S2 [ˈo:kwəd US ˈo:kwərd] adj
[Date: 1500-1600; Origin: awk 'turned the wrong way' (15-17 centuries) (from Old Norse öfugr) + -ward]
1.) making you feel embarrassed so that you are not sure what to do or say
I hoped he would stop asking awkward questions .
There was an awkward moment when she didn't know whether to shake his hand or kiss his cheek.
an awkward silence
A laugh can help people over an awkward situation.
Philip's remarks put her in an awkward position (=made it difficult for her to know what to do) .
2.) not relaxed or comfortable
She liked to dance but felt awkward if someone was watching her.
Geoff looked uneasy and awkward.
Make sure that the baby is not sleeping in an awkward position.
3.) difficult to do, use, or deal with
It'll be awkward getting cars in and out.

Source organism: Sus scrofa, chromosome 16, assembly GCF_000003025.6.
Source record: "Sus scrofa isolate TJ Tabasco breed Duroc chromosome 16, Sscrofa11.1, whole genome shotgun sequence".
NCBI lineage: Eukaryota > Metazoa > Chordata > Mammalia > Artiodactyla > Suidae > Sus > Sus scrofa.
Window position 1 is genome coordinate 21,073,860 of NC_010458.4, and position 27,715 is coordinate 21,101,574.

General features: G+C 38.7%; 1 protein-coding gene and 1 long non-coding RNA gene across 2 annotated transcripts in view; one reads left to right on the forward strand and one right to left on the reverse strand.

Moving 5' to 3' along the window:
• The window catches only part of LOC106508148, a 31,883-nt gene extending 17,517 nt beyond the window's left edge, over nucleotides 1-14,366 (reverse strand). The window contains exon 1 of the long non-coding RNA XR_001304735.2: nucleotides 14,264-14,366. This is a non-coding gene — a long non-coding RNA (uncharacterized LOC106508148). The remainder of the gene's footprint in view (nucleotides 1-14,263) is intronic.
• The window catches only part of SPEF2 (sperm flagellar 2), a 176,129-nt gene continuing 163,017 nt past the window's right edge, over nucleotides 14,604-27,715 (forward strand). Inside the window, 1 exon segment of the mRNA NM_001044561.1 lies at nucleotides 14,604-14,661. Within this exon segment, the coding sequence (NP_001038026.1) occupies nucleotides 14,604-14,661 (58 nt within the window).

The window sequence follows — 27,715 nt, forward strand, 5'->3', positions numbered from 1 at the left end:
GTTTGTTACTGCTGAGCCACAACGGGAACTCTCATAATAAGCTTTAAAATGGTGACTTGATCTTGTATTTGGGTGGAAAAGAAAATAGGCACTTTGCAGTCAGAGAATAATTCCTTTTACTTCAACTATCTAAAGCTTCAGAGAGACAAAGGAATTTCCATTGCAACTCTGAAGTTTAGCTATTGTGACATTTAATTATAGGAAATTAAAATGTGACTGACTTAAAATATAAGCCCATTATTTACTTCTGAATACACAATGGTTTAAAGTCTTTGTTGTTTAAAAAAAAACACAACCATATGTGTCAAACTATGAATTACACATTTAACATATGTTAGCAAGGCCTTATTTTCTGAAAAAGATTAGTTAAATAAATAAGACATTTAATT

The new financial arrangements were awkward to manage.
A good carpenter can make a cupboard to fit the most awkward space.
She was afraid he was going to ask an awkward question.
4.) not convenient
I'm sorry to call at such an awkward time but I won't keep you a minute.
5.) an awkward person is deliberately unhelpful
= ↑difficult awkward about
The staff wanted to go home and they were getting awkward about a meeting starting so late.
an awkward customer (=person who is difficult and unhelpful)
>awkwardly adv
'I'm very sorry about your sister,' he said awkwardly.
Vera smiled awkwardly.
>awkwardness n [U]
He tried to smooth over the awkwardness of the situation.

Dictionary of contemporary English. 2013.

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